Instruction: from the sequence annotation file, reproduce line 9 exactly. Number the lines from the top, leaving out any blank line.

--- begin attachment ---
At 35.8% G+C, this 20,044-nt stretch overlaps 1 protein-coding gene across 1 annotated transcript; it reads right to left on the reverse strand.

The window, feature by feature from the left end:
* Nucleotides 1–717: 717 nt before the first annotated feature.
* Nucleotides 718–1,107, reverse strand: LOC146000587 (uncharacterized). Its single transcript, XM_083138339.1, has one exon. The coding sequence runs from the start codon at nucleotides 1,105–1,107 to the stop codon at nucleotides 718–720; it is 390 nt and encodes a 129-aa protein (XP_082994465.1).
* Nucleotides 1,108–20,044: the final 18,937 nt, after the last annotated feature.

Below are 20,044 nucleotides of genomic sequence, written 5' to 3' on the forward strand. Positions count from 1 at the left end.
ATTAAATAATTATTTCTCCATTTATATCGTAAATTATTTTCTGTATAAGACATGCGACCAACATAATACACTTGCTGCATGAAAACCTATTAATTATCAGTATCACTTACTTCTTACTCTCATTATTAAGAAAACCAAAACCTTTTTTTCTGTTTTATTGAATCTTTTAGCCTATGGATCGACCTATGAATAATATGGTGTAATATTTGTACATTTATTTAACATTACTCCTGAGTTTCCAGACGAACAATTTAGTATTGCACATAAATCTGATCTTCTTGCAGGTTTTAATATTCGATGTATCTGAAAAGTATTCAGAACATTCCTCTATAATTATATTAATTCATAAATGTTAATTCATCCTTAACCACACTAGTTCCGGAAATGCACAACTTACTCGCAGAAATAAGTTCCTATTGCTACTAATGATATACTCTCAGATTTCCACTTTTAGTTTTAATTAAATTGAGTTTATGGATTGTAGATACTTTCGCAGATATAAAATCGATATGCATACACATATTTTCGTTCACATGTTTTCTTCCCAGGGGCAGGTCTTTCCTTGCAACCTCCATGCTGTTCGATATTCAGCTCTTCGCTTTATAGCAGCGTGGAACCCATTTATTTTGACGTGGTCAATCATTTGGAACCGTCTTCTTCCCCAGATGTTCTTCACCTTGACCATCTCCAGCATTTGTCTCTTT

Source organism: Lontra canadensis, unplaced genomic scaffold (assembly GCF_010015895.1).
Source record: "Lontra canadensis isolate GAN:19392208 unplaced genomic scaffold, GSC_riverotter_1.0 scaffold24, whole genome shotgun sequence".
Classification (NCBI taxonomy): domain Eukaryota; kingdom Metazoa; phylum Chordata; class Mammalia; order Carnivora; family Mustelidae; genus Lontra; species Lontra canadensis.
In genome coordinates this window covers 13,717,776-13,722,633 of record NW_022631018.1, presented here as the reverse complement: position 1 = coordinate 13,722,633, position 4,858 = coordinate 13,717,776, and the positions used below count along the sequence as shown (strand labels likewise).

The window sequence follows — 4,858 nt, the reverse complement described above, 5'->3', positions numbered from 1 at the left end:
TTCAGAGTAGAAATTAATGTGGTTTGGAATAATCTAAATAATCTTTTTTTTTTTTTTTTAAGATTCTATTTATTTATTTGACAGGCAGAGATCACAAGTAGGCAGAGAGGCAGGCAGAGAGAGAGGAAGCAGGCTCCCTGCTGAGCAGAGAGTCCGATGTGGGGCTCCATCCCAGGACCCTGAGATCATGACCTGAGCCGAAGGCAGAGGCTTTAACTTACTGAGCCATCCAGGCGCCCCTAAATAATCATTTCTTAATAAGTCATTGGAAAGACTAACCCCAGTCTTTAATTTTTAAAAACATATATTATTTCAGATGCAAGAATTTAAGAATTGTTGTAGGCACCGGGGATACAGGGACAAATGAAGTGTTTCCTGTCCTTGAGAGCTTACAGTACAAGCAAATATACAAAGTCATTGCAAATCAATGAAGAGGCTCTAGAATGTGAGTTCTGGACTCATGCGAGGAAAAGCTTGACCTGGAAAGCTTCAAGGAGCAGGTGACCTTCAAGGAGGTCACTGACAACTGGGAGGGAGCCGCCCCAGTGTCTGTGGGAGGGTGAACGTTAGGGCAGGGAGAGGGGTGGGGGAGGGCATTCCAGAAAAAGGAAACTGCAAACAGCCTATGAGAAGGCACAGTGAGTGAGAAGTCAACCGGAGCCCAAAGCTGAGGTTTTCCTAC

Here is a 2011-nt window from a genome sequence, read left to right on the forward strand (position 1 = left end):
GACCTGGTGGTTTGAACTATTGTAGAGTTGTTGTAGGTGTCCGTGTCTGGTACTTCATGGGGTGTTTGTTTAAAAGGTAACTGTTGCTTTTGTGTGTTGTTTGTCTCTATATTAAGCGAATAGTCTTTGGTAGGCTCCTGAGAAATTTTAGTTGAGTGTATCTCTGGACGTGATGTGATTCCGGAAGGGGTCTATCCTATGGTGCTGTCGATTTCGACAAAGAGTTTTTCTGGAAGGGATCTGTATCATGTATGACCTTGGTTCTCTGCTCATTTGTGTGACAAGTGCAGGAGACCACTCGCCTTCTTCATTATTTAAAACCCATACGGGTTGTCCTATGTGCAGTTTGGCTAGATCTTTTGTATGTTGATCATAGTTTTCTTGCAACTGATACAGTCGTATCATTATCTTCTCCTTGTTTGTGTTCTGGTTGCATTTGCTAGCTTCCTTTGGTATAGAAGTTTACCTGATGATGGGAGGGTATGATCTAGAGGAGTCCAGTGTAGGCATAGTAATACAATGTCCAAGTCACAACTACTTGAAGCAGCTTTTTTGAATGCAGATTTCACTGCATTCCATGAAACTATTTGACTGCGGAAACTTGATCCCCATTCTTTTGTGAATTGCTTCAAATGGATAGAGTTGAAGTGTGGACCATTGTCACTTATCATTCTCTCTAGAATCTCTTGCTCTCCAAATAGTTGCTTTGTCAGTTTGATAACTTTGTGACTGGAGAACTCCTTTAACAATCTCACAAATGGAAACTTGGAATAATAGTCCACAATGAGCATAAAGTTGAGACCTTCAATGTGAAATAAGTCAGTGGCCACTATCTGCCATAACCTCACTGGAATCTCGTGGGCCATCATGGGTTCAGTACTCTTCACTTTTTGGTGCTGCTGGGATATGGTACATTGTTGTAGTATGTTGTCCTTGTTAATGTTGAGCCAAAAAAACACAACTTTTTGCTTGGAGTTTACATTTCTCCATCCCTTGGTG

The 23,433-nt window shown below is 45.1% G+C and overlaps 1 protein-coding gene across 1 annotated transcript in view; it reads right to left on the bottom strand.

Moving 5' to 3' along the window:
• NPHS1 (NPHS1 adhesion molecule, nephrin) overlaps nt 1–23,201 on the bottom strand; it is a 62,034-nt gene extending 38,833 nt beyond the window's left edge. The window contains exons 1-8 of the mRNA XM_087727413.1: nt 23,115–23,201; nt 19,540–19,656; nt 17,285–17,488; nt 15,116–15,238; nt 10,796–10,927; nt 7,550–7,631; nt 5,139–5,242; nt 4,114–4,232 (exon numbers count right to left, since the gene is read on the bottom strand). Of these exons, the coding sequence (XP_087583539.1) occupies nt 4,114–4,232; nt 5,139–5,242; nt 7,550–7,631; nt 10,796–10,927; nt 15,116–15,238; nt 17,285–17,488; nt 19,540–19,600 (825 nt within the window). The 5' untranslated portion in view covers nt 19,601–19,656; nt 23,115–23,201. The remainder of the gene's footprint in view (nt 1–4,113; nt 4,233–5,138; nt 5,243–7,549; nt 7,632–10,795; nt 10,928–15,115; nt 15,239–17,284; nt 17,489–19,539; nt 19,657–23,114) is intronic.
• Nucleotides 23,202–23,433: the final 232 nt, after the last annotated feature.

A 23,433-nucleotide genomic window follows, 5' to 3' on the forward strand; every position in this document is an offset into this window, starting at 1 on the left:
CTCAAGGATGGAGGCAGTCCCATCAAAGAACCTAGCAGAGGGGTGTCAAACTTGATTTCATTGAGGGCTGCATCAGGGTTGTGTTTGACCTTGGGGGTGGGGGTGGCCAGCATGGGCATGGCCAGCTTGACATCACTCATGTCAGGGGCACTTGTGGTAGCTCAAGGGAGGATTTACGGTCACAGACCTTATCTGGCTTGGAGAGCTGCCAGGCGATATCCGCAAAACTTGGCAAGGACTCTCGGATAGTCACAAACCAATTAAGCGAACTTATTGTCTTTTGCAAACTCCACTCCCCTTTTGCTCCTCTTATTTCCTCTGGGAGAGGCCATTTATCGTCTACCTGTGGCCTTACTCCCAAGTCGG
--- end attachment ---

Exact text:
Source record: "Lontra canadensis isolate GAN:19392208 unplaced genomic scaffold, GSC_riverotter_1.0 scaffold24, whole genome shotgun sequence".